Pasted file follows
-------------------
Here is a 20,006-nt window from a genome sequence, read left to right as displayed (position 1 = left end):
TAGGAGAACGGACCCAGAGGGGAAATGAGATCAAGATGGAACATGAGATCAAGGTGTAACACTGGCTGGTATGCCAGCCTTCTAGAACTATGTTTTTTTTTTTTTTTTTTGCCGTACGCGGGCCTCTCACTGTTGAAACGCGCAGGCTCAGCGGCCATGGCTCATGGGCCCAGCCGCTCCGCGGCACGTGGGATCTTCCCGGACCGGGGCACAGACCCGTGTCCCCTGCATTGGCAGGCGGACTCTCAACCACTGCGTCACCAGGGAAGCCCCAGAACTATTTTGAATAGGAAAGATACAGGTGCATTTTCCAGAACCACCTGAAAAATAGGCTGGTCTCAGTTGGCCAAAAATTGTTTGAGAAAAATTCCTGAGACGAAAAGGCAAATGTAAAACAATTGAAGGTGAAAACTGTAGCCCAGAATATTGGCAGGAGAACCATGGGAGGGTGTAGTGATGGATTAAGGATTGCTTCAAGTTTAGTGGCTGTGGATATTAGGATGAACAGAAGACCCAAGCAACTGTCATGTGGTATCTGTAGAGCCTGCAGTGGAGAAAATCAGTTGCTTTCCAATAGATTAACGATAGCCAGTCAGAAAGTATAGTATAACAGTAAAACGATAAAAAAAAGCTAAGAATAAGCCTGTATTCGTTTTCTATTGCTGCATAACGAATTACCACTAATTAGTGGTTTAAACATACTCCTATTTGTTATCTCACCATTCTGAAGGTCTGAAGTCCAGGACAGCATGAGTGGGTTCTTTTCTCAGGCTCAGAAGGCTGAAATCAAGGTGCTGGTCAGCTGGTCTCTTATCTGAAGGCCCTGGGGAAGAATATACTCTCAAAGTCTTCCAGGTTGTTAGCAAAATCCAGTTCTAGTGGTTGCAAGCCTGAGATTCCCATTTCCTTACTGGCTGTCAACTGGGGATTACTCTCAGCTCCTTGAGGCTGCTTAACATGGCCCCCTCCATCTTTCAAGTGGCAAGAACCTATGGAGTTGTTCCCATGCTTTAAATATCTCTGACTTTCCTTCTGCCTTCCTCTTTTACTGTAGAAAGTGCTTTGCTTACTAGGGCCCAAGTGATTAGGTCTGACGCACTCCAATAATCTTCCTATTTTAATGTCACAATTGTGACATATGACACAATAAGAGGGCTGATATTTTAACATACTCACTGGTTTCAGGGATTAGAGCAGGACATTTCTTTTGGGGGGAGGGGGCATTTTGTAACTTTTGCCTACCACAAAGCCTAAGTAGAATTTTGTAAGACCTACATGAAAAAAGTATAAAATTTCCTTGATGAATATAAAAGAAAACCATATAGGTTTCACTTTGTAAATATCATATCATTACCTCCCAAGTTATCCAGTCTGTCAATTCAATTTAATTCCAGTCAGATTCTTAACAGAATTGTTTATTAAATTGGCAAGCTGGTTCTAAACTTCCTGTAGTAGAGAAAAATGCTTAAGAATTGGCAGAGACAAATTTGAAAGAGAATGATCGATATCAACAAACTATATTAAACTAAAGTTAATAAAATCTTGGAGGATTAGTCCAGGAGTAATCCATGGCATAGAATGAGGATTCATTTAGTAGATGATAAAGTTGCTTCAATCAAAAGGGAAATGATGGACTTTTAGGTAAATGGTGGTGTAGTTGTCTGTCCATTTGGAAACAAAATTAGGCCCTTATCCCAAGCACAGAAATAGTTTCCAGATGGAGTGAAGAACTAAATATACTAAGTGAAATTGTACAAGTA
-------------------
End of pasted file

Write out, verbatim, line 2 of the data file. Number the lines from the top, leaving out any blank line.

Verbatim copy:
TAGGAGAACGGACCCAGAGGGGAAATGAGATCAAGATGGAACATGAGATCAAGGTGTAACACTGGCTGGTATGCCAGCCTTCTAGAACTATGTTTTTTTTTTTTTTTTTTGCCGTACGCGGGCCTCTCACTGTTGAAACGCGCAGGCTCAGCGGCCATGGCTCATGGGCCCAGCCGCTCCGCGGCACGTGGGATCTTCCCGGACCGGGGCACAGACCCGTGTCCCCTGCATTGGCAGGCGGACTCTCAACCACTGCGTCACCAGGGAAGCCCCAGAACTATTTTGAATAGGAAAGATACAGGTGCATTTTCCAGAACCACCTGAAAAATAGGCTGGTCTCAGTTGGCCAAAAATTGTTTGAGAAAAATTCCTGAGACGAAAAGGCAAATGTAAAACAATTGAAGGTGAAAACTGTAGCCCAGAATATTGGCAGGAGAACCATGGGAGGGTGTAGTGATGGATTAAGGATTGCTTCAAGTTTAGTGGCTGTGGATATTAGGATGAACAGAAGACCCAAGCAACTGTCATGTGGTATCTGTAGAGCCTGCAGTGGAGAAAATCAGTTGCTTTCCAATAGATTAACGATAGCCAGTCAGAAAGTATAGTATAACAGTAAAACGATAAAAAAAAGCTAAGAATAAGCCTGTATTCGTTTTCTATTGCTGCATAACGAATTACCACTAATTAGTGGTTTAAACATACTCCTATTTGTTATCTCACCATTCTGAAGGTCTGAAGTCCAGGACAGCATGAGTGGGTTCTTTTCTCAGGCTCAGAAGGCTGAAATCAAGGTGCTGGTCAGCTGGTCTCTTATCTGAAGGCCCTGGGGAAGAATATACTCTCAAAGTCTTCCAGGTTGTTAGCAAAATCCAGTTCTAGTGGTTGCAAGCCTGAGATTCCCATTTCCTTACTGGCTGTCAACTGGGGATTACTCTCAGCTCCTTGAGGCTGCTTAACATGGCCCCCTCCATCTTTCAAGTGGCAAGAACCTATGGAGTTGTTCCCATGCTTTAAATATCTCTGACTTTCCTTCTGCCTTCCTCTTTTACTGTAGAAAGTGCTTTGCTTACTAGGGCCCAAGTGATTAGGTCTGACGCACTCCAATAATCTTCCTATTTTAATGTCACAATTGTGACATATGACACAATAAGAGGGCTGATATTTTAACATACTCACTGGTTTCAGGGATTAGAGCAGGACATTTCTTTTGGGGGGAGGGGGCATTTTGTAACTTTTGCCTACCACAAAGCCTAAGTAGAATTTTGTAAGACCTACATGAAAAAAGTATAAAATTTCCTTGATGAATATAAAAGAAAACCATATAGGTTTCACTTTGTAAATATCATATCATTACCTCCCAAGTTATCCAGTCTGTCAATTCAATTTAATTCCAGTCAGATTCTTAACAGAATTGTTTATTAAATTGGCAAGCTGGTTCTAAACTTCCTGTAGTAGAGAAAAATGCTTAAGAATTGGCAGAGACAAATTTGAAAGAGAATGATCGATATCAACAAACTATATTAAACTAAAGTTAATAAAATCTTGGAGGATTAGTCCAGGAGTAATCCATGGCATAGAATGAGGATTCATTTAGTAGATGATAAAGTTGCTTCAATCAAAAGGGAAATGATGGACTTTTAGGTAAATGGTGGTGTAGTTGTCTGTCCATTTGGAAACAAAATTAGGCCCTTATCCCAAGCACAGAAATAGTTTCCAGATGGAGTGAAGAACTAAATATACTAAGTGAAATTGTACAAGTA